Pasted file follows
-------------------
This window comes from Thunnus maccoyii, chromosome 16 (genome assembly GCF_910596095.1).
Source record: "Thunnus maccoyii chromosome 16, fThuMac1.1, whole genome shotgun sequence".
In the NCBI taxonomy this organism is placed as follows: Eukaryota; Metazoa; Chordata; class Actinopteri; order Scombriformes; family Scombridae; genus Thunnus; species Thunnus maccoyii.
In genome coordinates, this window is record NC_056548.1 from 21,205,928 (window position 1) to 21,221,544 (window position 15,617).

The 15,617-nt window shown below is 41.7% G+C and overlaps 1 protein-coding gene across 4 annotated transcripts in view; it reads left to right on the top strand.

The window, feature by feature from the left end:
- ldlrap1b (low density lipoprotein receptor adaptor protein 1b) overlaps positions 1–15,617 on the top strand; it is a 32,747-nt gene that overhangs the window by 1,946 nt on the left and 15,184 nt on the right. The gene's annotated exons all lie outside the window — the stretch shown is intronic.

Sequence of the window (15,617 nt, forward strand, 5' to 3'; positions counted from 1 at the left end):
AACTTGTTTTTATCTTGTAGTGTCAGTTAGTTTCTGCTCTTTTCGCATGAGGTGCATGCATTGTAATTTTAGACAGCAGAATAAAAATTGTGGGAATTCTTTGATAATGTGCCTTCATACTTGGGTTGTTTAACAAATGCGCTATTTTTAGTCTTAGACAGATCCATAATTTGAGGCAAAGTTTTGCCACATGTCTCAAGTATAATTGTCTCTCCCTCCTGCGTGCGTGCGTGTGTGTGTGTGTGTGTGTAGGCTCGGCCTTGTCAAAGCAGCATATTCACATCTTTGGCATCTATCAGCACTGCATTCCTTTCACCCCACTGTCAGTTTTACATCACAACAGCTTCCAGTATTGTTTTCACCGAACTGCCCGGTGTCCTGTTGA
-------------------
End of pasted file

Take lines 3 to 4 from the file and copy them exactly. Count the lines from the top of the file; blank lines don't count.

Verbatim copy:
In the NCBI taxonomy this organism is placed as follows: Eukaryota; Metazoa; Chordata; class Actinopteri; order Scombriformes; family Scombridae; genus Thunnus; species Thunnus maccoyii.
In genome coordinates, this window is record NC_056548.1 from 21,205,928 (window position 1) to 21,221,544 (window position 15,617).